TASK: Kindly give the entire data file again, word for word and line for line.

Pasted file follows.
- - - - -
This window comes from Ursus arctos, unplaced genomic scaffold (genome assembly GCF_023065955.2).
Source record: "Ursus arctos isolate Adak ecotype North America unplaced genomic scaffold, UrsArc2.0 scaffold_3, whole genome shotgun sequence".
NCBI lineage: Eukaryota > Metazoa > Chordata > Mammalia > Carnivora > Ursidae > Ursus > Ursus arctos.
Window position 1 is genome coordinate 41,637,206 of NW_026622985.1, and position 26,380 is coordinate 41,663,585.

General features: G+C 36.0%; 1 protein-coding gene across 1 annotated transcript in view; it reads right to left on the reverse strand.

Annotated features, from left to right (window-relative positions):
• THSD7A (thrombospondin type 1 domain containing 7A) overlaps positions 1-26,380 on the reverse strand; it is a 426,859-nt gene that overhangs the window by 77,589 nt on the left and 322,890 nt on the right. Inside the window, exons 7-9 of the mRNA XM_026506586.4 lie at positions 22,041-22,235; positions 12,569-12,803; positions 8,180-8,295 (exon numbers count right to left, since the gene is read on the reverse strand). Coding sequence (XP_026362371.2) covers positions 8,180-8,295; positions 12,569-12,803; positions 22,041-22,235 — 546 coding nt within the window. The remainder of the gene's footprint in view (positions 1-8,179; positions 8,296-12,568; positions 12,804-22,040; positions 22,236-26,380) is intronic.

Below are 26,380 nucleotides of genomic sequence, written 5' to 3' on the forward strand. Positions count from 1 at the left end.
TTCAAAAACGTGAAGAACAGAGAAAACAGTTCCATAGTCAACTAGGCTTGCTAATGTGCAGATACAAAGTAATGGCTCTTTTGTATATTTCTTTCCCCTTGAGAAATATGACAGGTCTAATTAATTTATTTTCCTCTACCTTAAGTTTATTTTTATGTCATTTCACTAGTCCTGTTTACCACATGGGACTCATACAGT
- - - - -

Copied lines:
This window comes from Ursus arctos, unplaced genomic scaffold (genome assembly GCF_023065955.2).
Source record: "Ursus arctos isolate Adak ecotype North America unplaced genomic scaffold, UrsArc2.0 scaffold_3, whole genome shotgun sequence".
NCBI lineage: Eukaryota > Metazoa > Chordata > Mammalia > Carnivora > Ursidae > Ursus > Ursus arctos.
Window position 1 is genome coordinate 41,637,206 of NW_026622985.1, and position 26,380 is coordinate 41,663,585.

General features: G+C 36.0%; 1 protein-coding gene across 1 annotated transcript in view; it reads right to left on the reverse strand.

Annotated features, from left to right (window-relative positions):
• THSD7A (thrombospondin type 1 domain containing 7A) overlaps positions 1-26,380 on the reverse strand; it is a 426,859-nt gene that overhangs the window by 77,589 nt on the left and 322,890 nt on the right. Inside the window, exons 7-9 of the mRNA XM_026506586.4 lie at positions 22,041-22,235; positions 12,569-12,803; positions 8,180-8,295 (exon numbers count right to left, since the gene is read on the reverse strand). Coding sequence (XP_026362371.2) covers positions 8,180-8,295; positions 12,569-12,803; positions 22,041-22,235 — 546 coding nt within the window. The remainder of the gene's footprint in view (positions 1-8,179; positions 8,296-12,568; positions 12,804-22,040; positions 22,236-26,380) is intronic.

Below are 26,380 nucleotides of genomic sequence, written 5' to 3' on the forward strand. Positions count from 1 at the left end.
TTCAAAAACGTGAAGAACAGAGAAAACAGTTCCATAGTCAACTAGGCTTGCTAATGTGCAGATACAAAGTAATGGCTCTTTTGTATATTTCTTTCCCCTTGAGAAATATGACAGGTCTAATTAATTTATTTTCCTCTACCTTAAGTTTATTTTTATGTCATTTCACTAGTCCTGTTTACCACATGGGACTCATACAGT